Advertisement

South Carolina lawmaker calls for ‘renter stimulus’ plan

Updated: Dec. 22, 2020 at 11:59 PM EST
Email This Link
Share on Pinterest
Share on LinkedIn

CHARLESTON, S.C. (WCSC) - A South Carolina lawmaker is joining a national bipartisan group of elected officials to create a $45 billion renter stimulus plan.

Rep. Marvin Pendarvis says there are billions of dollars locked up in security deposits around the country. The goal with this plan would be to create ordinances on a local level that would put that money back into the pockets of renters.

Renters who decide to claim the stimulus would be required to replace the cash deposit they would usually give to landlords with an alternative like a low-cost deposit insurance.

“Instead of paying $1500 dollars to the landlord, let me keep that $1500 dollars and let me pay you this insurance premium that I can pay in a smaller amount per month,” Pendarvis said. “That will allow me to have more money in my pocket to take care of necessities and will protect you the landlord because you got something against a loss in some kind of default.”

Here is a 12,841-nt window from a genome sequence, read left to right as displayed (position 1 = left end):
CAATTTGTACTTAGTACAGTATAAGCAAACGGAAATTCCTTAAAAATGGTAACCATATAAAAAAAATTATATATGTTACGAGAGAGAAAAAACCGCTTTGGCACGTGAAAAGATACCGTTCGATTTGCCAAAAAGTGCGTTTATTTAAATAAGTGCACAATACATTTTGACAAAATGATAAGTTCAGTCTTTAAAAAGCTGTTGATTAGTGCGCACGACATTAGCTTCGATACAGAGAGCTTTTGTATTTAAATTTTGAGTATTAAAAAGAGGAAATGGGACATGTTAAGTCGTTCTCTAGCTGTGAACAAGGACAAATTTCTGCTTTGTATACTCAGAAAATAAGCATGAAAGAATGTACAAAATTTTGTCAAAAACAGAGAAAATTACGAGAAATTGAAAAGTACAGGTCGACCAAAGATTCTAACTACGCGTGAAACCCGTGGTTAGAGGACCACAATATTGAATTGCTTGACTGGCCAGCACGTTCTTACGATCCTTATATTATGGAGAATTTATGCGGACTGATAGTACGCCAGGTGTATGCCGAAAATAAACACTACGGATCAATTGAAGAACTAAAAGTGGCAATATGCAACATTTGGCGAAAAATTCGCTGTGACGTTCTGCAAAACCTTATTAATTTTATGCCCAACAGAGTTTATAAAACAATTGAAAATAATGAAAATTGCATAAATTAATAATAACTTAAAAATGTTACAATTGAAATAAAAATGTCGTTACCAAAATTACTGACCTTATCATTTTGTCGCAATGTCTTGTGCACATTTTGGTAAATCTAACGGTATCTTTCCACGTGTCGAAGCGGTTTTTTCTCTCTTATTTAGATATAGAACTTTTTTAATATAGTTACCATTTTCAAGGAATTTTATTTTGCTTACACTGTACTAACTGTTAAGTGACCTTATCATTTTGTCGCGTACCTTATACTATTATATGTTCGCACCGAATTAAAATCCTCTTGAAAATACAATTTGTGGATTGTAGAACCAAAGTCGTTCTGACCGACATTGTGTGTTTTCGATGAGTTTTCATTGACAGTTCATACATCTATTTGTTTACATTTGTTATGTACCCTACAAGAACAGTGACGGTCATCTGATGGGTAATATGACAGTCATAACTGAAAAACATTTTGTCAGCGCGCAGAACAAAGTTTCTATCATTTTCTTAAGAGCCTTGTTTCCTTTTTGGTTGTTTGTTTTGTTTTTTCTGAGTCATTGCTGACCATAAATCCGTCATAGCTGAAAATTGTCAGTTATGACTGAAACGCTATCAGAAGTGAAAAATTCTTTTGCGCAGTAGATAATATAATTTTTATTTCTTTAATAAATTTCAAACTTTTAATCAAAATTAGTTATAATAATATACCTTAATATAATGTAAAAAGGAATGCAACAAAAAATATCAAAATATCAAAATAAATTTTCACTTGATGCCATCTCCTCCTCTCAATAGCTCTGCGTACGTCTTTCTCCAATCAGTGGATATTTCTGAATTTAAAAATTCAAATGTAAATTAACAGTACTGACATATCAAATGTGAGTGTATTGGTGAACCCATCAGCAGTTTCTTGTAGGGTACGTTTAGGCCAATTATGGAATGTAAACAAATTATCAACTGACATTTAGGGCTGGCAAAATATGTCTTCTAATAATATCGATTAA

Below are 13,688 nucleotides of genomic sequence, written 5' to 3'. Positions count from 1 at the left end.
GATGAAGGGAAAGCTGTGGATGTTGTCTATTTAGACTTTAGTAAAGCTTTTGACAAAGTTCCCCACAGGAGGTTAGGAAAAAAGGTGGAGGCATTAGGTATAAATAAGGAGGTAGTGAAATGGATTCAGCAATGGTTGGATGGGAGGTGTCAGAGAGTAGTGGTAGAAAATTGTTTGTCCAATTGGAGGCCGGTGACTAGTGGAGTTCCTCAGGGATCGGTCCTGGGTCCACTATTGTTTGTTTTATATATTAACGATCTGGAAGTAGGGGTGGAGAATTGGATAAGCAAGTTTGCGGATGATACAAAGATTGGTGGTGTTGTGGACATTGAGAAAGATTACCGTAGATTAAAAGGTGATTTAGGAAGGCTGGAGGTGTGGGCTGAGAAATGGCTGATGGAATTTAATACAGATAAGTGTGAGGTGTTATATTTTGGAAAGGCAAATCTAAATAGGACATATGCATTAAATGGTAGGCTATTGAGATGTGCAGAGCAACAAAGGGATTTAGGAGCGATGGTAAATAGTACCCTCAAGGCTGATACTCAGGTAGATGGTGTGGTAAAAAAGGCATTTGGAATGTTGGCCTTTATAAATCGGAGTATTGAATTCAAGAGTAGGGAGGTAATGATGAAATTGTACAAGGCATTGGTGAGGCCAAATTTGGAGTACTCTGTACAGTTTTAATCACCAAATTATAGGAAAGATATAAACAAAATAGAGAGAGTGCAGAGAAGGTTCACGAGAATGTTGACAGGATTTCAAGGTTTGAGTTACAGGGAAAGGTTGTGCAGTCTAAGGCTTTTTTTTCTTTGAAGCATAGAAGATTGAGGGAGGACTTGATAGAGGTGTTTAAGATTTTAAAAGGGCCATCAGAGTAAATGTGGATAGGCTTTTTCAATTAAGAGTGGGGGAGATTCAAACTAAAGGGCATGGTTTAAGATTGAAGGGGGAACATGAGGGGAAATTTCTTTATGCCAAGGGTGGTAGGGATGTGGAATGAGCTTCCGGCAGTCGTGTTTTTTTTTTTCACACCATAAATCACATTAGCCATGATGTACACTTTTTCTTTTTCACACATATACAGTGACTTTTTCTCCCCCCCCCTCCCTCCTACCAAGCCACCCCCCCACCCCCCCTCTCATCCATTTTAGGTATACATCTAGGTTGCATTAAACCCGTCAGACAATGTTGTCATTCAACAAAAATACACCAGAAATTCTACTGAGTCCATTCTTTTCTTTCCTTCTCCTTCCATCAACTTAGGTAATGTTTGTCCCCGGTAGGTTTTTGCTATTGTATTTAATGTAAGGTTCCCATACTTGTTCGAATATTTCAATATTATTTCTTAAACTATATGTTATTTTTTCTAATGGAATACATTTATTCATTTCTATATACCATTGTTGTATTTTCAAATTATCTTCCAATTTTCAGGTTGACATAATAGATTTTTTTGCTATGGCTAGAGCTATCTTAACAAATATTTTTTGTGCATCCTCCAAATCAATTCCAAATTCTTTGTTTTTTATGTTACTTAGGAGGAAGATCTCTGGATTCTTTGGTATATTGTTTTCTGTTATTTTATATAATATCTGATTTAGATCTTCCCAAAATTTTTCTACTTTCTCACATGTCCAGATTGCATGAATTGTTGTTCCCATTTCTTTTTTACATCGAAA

Jaymes McCloud is the CEO OF J.H.W Enterprises, a property management company is Charleston. He says there are some holes in the proposed plan that may not protect both parties.

“The security deposit is a way for tenant and the landlord to have some level of protection during the term of that lease so it just to get rid of that, to dismantle, and then offer it back to the tenant is just unorthodox,” McCloud said. “I think they should really look at this initiative and really dissect it and ensure it’s going to benefit both the landlord and the tenant.”

Similar versions of the plan have been enacted in cities like Atlanta and Cincinnati.

Rep. Pendarvis says he plans to have conversations with North Charleston city council members, as well as elected officials in surrounding cities.

The group of city and state elected officials in support of this plan released a letter which can be read here.

Copyright 2020 WCSC. All rights reserved.